The notion of judicial activism.

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William Brafford

William Brafford grew up in North Carolina, home of the world's best barbecue, indie rock, and regional soft drinks. He just barely sustains a personal blog and "tweets" every now and then under the name @williamrandolph.

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4 Responses

  1. Avatar Dave
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    says:

    But if you’re going to claim the ruling is undeniably good, I want to see some reference to how the decision was reached.

    Forthcoming.Report

  2. Avatar Jaybird
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    says:

    One thing that has always troubled me is the viewpoint of the Dred Scott decision as seen today. We can all look back and say “of course this started a civil war!” (and followed by “what cowardice!” and other bad things about the judges) but let’s look at precedent, stare decisis, etc… and ask whether there was any established reason for the Supreme Court to say “nope, we’ve read the Constitution and came to the conclusion that we need to change what we’ve been doing for the last hundred or so years.”

    They kicked the can down the road. They followed precedent and didn’t rock the boat. They refused to be “activist judges”.

    Fast forward. Not quite to Loving v. Virginia, but to the State Supreme Court trial that preceded it. Leon Bazile talked about God’s decrees and how God segregated the races and so on (yes, in the “dicta”, not that that impacts the point disproportionately). Bazile was using established State Law and the State Constitution and came to the conclusion that the State had the right to recognize *THIS* marriage but not *THAT* one… moreover, had the right to tell the couple to live somewhere else if they wanted to claim to be “married”. He had precedent on his side and I’m pretty dang sure that he represented the majority of the folks in the state at the time of his appointment (and, sad to say, perhaps even by the time of this ruling).

    I considered making similar paragraphs about Griswold v. Connecticut or Lawrence v. Texas. I don’t think I need to, though. They follow the same theme as above.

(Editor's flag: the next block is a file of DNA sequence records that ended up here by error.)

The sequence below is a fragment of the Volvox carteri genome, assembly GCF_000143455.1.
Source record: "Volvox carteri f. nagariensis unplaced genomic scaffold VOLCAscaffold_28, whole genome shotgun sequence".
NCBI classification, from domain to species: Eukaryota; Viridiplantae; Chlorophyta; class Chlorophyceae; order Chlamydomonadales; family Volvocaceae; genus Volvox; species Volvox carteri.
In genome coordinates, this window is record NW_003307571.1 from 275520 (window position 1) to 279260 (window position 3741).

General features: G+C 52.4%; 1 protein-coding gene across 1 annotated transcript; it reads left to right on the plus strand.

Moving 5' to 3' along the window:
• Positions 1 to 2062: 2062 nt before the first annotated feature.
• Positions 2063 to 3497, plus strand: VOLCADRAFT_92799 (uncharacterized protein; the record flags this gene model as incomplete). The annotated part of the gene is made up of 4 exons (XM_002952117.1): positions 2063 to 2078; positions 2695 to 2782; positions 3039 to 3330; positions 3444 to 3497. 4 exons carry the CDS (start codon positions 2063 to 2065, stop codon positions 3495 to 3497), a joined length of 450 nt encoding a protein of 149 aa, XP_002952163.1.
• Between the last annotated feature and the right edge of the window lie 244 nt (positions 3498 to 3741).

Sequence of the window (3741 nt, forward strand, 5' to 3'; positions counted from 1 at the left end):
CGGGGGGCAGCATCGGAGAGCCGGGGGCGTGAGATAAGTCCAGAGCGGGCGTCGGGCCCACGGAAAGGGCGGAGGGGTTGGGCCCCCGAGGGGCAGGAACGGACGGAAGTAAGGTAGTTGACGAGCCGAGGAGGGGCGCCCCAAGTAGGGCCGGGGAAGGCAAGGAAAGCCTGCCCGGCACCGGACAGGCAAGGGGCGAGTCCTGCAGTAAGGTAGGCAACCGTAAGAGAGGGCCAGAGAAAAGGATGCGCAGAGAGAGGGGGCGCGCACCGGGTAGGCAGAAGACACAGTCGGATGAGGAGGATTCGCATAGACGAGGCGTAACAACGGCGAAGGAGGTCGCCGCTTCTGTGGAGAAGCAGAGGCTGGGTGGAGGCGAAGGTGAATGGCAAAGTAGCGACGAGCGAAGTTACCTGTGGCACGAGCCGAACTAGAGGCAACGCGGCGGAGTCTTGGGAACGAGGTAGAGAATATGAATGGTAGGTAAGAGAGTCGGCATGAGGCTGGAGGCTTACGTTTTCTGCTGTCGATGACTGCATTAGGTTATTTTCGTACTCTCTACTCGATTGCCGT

Looking back, we can totally say that a lower court should have been activist and it was downright wicked for the court to *NOT* buck precedent. We don’t see “judicial activism” but “a court acting as a check and balance against the other two branches as the Fathers intended”.

    I am not, of course, a fan of stare decisis. Who is?

    Are there systems where stare decisis is not used, though? Are those systems measurably better?

    I wonder if the problems from a system with too much reliance on precedent might not be more manageable than the problems from a system with not enough.Report

  3. Avatar William Brafford
    Ignored
    says:

    Jaybird,

    I’m trying to say that an ideal decision reaches the best outcome by the right process while leaving open the possibility that the right process might sometimes preclude justice. And I’m thinking it comes down to trade-offs. A long time ago I read a book about the ninth circuit federal courts during the civil rights era. If I’m remembering it right, the district courts would sometimes fudge with the tacit approval of some judges on the appellate court in order to help the civil rights movement. If I’m not totally wrong on the details, this situation fits my take on activism, but I think it was definitely worth it. I’d like prize process unless circumstances are extreme.

    I don’t really know enough about the history of constitutional law to go much further with this, though. Thanks for the comment.

    -wrbReport

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